In Goñi’s opinion, the fake news should be tackled with a broad approach: self-regulation should take precedence, citizens’ awareness should be sharpened, punishment not feasible. Experience has shown that medicine is worse than disease.

The Inter-American Court of Human Rights demands legal definitions

The author of the new text of the law opposes this. The Inter-American Court of Human Rights has clearly stated (according to Opinion No. 5/85) that any preventive measure or “censorship in advance” has the effect of violating freedom of expression.

At the same time, however, it established criteria for validly establishing a criminal offence in this area. According to the court, several requirements had to be met:

  • a. that the reasons for liability have been clearly defined beforehand,
  • b. that they are laid down by law,
  • c. that the objectives to be achieved by such a norm are legitimate (e.g. correct elections); and
  • d. that the grounds for liability are ‘necessary in order to achieve the (legitimate) objectives mentioned’.

According to Otheguy’s project, no prohibition should take place in the run-up to an information or representation of opinion, but only afterwards, with “conscious, accomplished action”, as it is also handled in the sense of the previous media law (No. 16.099) in Uruguay. His text was constitutionally correct and in accordance with the Inter-American Declaration of Human Rights of 1969.

According to the law, media lies are a criminal offence in Uruguay.

In addition, the Law on Freedom of the Press and Freedom of Opinion already states that the deliberate dissemination of false information which leads to a serious breach of public peace or to serious damage to the economic interests of the State or to its reputation abroad is a criminal offence. He shall be liable to a prison sentence of between three months and two years. To date, no one has spoken out against the law. Nor has anyone complained that it would restrict freedom of opinion and thought.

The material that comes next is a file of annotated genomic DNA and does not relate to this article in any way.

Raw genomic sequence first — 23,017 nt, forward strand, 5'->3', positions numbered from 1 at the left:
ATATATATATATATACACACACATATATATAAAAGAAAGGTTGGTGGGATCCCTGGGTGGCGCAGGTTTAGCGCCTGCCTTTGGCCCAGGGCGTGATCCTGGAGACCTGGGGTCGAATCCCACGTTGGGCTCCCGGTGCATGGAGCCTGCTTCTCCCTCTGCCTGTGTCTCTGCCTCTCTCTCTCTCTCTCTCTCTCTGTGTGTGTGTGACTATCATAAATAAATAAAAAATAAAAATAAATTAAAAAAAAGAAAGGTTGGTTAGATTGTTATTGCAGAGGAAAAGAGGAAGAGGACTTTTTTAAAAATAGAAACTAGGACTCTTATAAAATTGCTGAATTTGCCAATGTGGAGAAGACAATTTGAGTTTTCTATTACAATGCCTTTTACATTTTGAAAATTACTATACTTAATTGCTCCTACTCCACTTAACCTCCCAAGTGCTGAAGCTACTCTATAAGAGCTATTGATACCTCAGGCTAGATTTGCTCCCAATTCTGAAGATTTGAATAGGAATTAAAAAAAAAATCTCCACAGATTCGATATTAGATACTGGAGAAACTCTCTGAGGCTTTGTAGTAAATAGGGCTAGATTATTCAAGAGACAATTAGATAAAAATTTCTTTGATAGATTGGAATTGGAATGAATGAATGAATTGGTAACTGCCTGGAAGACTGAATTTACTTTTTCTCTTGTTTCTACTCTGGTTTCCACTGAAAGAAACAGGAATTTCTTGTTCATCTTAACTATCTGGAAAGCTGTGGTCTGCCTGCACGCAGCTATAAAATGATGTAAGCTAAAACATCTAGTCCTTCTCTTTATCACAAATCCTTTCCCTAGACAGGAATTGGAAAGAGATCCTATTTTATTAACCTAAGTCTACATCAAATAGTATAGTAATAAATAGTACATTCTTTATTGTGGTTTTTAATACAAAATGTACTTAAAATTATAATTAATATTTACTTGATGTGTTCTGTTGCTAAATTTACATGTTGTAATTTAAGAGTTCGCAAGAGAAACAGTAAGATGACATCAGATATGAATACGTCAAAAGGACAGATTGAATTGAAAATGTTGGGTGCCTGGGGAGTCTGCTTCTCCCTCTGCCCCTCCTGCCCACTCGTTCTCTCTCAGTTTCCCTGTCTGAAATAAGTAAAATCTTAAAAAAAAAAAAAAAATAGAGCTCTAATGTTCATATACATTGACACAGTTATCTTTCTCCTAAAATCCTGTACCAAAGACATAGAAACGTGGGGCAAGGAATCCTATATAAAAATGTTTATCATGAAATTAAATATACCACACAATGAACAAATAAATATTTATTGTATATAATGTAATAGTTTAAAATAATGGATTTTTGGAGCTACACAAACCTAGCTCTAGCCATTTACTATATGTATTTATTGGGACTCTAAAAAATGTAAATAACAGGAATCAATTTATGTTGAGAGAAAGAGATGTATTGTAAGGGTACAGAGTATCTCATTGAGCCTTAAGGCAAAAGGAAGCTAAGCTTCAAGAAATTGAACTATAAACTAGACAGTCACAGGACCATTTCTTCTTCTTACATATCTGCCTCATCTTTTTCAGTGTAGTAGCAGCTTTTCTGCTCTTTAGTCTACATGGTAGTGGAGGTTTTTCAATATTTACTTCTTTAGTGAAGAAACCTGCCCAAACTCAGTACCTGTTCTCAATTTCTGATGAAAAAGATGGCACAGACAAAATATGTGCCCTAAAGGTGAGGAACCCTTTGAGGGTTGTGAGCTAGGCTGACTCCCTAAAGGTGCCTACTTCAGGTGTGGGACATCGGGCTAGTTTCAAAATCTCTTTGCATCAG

Thirdly, the new law creates a more precise standard, since the punishable behaviour must be intentional. In addition, it is now additionally necessary that the incriminated means are functional for the purpose (e.g. manipulations to change election results). Only then would they be classified as a criminal offence.

As a fourth point, the senator states that the offence can only be committed if digital Internet platforms of global communication are used, or with the help of a computer system or data transmission technologies. Offences in the area of classical media would continue to be dealt with by the Media Act.